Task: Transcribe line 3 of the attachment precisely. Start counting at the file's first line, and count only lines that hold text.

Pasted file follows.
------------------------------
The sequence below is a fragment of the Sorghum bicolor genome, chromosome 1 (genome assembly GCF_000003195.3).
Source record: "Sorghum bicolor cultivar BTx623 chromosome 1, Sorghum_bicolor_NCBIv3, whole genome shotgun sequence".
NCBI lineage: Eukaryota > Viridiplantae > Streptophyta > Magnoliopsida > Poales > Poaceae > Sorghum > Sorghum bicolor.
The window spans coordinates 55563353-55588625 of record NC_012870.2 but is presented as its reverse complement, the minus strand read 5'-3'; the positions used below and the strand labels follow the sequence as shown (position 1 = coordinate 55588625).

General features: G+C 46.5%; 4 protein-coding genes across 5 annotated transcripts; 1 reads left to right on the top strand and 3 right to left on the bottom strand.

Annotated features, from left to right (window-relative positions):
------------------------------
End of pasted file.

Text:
NCBI lineage: Eukaryota > Viridiplantae > Streptophyta > Magnoliopsida > Poales > Poaceae > Sorghum > Sorghum bicolor.